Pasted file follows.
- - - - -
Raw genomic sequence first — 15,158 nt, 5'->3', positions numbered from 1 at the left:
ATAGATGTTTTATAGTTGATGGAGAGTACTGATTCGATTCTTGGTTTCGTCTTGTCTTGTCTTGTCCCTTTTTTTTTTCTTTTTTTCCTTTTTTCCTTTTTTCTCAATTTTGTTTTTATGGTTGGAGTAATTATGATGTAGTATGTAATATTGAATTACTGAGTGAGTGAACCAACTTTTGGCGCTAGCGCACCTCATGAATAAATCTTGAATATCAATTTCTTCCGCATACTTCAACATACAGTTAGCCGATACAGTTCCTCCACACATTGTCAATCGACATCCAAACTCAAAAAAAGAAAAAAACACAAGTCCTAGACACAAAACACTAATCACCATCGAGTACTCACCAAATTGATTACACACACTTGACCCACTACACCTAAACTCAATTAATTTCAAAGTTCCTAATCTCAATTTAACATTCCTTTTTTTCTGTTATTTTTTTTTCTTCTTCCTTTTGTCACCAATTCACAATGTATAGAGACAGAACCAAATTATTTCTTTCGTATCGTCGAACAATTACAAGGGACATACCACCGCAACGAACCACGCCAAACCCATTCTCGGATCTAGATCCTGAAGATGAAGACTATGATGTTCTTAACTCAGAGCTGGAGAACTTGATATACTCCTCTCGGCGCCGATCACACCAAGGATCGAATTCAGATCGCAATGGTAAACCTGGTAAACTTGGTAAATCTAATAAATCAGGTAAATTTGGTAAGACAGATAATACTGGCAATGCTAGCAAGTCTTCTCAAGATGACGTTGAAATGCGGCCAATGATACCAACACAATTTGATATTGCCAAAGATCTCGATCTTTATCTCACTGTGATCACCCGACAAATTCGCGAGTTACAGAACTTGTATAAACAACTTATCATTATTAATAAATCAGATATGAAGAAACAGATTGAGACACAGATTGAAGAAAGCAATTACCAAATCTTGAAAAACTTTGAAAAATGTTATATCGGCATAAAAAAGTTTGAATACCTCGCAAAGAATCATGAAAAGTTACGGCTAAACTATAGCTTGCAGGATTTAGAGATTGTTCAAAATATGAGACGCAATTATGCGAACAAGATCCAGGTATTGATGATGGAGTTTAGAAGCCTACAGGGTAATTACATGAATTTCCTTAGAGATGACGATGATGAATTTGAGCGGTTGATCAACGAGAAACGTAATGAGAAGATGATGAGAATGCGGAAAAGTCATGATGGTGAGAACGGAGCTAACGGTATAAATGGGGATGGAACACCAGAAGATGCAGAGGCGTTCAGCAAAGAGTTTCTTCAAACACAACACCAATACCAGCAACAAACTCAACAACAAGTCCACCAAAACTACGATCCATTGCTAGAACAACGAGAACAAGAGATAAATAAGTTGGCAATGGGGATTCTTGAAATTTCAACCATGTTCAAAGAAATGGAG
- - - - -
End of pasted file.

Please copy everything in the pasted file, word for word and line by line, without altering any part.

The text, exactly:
Raw genomic sequence first — 15,158 nt, 5'->3', positions numbered from 1 at the left:
ATAGATGTTTTATAGTTGATGGAGAGTACTGATTCGATTCTTGGTTTCGTCTTGTCTTGTCTTGTCCCTTTTTTTTTTCTTTTTTTCCTTTTTTCCTTTTTTCTCAATTTTGTTTTTATGGTTGGAGTAATTATGATGTAGTATGTAATATTGAATTACTGAGTGAGTGAACCAACTTTTGGCGCTAGCGCACCTCATGAATAAATCTTGAATATCAATTTCTTCCGCATACTTCAACATACAGTTAGCCGATACAGTTCCTCCACACATTGTCAATCGACATCCAAACTCAAAAAAAGAAAAAAACACAAGTCCTAGACACAAAACACTAATCACCATCGAGTACTCACCAAATTGATTACACACACTTGACCCACTACACCTAAACTCAATTAATTTCAAAGTTCCTAATCTCAATTTAACATTCCTTTTTTTCTGTTATTTTTTTTTCTTCTTCCTTTTGTCACCAATTCACAATGTATAGAGACAGAACCAAATTATTTCTTTCGTATCGTCGAACAATTACAAGGGACATACCACCGCAACGAACCACGCCAAACCCATTCTCGGATCTAGATCCTGAAGATGAAGACTATGATGTTCTTAACTCAGAGCTGGAGAACTTGATATACTCCTCTCGGCGCCGATCACACCAAGGATCGAATTCAGATCGCAATGGTAAACCTGGTAAACTTGGTAAATCTAATAAATCAGGTAAATTTGGTAAGACAGATAATACTGGCAATGCTAGCAAGTCTTCTCAAGATGACGTTGAAATGCGGCCAATGATACCAACACAATTTGATATTGCCAAAGATCTCGATCTTTATCTCACTGTGATCACCCGACAAATTCGCGAGTTACAGAACTTGTATAAACAACTTATCATTATTAATAAATCAGATATGAAGAAACAGATTGAGACACAGATTGAAGAAAGCAATTACCAAATCTTGAAAAACTTTGAAAAATGTTATATCGGCATAAAAAAGTTTGAATACCTCGCAAAGAATCATGAAAAGTTACGGCTAAACTATAGCTTGCAGGATTTAGAGATTGTTCAAAATATGAGACGCAATTATGCGAACAAGATCCAGGTATTGATGATGGAGTTTAGAAGCCTACAGGGTAATTACATGAATTTCCTTAGAGATGACGATGATGAATTTGAGCGGTTGATCAACGAGAAACGTAATGAGAAGATGATGAGAATGCGGAAAAGTCATGATGGTGAGAACGGAGCTAACGGTATAAATGGGGATGGAACACCAGAAGATGCAGAGGCGTTCAGCAAAGAGTTTCTTCAAACACAACACCAATACCAGCAACAAACTCAACAACAAGTCCACCAAAACTACGATCCATTGCTAGAACAACGAGAACAAGAGATAAATAAGTTGGCAATGGGGATTCTTGAAATTTCAACCATGTTCAAAGAAATGGAG